As Operating Manager of Saskatoon’s first boutique hotel, Corinne Lund refuses to compromise. Despite landing in the hotel industry on a whim, “almost immediately I knew this is the environment I wanted to be in,” she recalls.

Since opening the James Hotel in October 2011 Lund has been busy “throwing a great deal of energy into developing the brand. Becoming a distinctive ‘brand of one’ has forced us to genuinely look outside of what we’re accustomed to and realize that a 60-room boutique hotel, independent or branded, can develop its identity and positioning within a particular market better than its 1,000-room competitor by discovering the customer impact points.” Lund admits, “We can’t be all things to all people, but we can focus on our guest and impact their lives.” The hotel’s core customer is travellers looking for a premium experience — whether they’re coming for business or pleasure.

Rising through the ranks has allowed the Saskatoon native to have empathy for her team of 35. “Ultimately it’s made me more cognizant of those working with me and the daily trials they face. If you’ve never made up a hotel bed, washed dishes or delivered room service, there will be a huge gap between you and the people who do. And this will affect your ability to manage effectively.”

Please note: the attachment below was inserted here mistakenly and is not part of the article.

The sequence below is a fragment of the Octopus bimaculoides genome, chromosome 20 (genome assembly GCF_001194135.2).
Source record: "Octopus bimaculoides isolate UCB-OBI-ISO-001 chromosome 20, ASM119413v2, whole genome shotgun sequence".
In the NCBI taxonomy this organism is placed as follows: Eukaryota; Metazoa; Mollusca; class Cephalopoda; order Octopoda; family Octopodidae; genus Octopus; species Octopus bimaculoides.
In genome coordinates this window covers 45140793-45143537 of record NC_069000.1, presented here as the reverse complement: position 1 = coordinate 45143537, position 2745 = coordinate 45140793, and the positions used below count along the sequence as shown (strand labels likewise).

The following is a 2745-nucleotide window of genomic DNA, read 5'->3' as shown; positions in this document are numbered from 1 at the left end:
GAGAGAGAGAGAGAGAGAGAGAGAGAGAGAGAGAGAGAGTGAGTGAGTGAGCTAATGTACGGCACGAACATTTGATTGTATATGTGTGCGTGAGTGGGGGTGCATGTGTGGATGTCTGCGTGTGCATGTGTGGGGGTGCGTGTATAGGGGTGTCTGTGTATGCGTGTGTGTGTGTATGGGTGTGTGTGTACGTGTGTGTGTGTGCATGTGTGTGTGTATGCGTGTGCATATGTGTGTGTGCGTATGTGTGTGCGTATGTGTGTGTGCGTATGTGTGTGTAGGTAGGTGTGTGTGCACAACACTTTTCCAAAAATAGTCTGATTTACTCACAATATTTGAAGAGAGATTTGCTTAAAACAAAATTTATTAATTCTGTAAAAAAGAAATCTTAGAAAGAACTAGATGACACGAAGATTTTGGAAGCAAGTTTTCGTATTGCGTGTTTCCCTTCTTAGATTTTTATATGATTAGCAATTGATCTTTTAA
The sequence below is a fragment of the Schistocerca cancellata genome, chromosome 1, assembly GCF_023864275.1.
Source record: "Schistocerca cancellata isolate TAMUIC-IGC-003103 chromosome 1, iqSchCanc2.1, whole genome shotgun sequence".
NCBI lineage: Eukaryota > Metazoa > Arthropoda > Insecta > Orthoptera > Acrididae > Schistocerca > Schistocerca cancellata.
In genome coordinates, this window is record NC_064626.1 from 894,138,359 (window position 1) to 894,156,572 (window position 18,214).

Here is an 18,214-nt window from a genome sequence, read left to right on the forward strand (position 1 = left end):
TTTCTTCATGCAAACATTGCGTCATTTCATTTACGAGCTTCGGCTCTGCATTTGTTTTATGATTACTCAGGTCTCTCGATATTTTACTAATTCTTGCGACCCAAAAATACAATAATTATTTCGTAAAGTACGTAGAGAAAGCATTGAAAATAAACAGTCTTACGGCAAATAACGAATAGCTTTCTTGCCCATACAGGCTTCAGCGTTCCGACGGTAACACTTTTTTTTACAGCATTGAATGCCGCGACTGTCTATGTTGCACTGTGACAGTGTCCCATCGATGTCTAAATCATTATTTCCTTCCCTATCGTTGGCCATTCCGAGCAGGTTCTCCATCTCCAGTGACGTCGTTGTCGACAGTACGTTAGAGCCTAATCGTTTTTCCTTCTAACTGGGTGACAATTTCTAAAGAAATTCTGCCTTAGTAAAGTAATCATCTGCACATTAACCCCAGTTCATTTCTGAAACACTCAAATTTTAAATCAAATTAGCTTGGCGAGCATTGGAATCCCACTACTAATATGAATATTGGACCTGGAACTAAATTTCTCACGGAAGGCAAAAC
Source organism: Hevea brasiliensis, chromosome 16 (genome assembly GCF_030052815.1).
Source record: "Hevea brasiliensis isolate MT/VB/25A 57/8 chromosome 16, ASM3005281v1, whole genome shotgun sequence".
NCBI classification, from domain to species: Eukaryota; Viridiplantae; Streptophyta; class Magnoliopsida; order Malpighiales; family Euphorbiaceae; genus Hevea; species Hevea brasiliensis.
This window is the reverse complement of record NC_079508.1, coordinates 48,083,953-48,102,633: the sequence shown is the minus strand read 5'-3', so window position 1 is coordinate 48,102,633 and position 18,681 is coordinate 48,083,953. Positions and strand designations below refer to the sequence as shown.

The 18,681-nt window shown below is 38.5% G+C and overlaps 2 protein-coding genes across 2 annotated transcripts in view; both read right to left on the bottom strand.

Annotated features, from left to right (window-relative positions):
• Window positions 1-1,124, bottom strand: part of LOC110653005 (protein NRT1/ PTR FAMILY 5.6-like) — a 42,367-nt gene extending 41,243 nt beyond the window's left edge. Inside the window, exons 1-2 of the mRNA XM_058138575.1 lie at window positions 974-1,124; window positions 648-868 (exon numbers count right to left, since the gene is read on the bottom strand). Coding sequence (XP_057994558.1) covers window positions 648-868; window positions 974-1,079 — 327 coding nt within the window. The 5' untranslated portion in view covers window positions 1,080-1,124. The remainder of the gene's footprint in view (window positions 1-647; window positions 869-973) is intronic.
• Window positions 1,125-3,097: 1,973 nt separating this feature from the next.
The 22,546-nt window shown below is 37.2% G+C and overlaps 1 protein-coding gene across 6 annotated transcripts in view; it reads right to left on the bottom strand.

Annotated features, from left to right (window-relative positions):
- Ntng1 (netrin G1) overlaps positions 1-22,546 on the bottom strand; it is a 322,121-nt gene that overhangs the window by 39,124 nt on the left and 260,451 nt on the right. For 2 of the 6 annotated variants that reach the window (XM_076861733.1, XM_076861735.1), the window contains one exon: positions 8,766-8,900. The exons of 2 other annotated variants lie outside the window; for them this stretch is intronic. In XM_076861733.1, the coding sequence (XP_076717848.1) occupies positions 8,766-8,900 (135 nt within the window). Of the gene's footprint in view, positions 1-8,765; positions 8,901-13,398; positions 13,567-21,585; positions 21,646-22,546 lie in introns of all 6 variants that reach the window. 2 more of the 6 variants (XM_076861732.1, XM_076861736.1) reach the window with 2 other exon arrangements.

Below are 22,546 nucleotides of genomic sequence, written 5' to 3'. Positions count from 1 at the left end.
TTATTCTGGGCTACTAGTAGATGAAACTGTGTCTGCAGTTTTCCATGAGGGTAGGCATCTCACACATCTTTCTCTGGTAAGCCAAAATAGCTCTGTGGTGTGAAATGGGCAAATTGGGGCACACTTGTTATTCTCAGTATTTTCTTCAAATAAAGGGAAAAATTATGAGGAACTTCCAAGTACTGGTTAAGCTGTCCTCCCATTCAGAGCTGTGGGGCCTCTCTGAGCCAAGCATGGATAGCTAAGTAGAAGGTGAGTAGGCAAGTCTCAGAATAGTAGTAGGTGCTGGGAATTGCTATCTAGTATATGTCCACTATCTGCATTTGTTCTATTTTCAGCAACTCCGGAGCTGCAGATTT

“Working within this property is truly different; it challenges the status quo and fights for the good cause of making our business and people want to become better at what they do. Our approach to the overall guest experience of each guest sets us apart from our competitors.” 

At the end of the day, Lund says success is contingent on passion. “This business is people. To be a hotel manager — to be a good one — you must be a people person. The business and technical side of it is absolutely important, but it’s a people business; you serve people, you help people, you listen to people, you manage people,” Lund says resolutely. 

While running a 24-7 business certainly produces stressors, Lund says it’s how one copes with stress that makes it easier to bear. “Having a supportive family is key,” says the mother of two. “I’m fortunate to be surrounded by a spouse and children who understand the dedication and commitment, and ultimately, the sacrifice a position like mine entails. And at work we laugh together; that always makes the stress disappear.”  

Ultimately, for Lund it’s all about satiating the guest’s need for a more unique and personal experience. “Today’s guests value choice, individuality and they want to be seen and heard as real people, not a number or a statistic in a crowd of average,” Lund asserts. “They’re willing to pay for, and perceive value in what they want and need, but they don’t want to be charged for extras they don’t use.” It’s a brand belief that guides her every day. In fact, Lund’s best advice to hoteliers is “to find out what your guest wants — truly wants — and then deliver it without compromise.”

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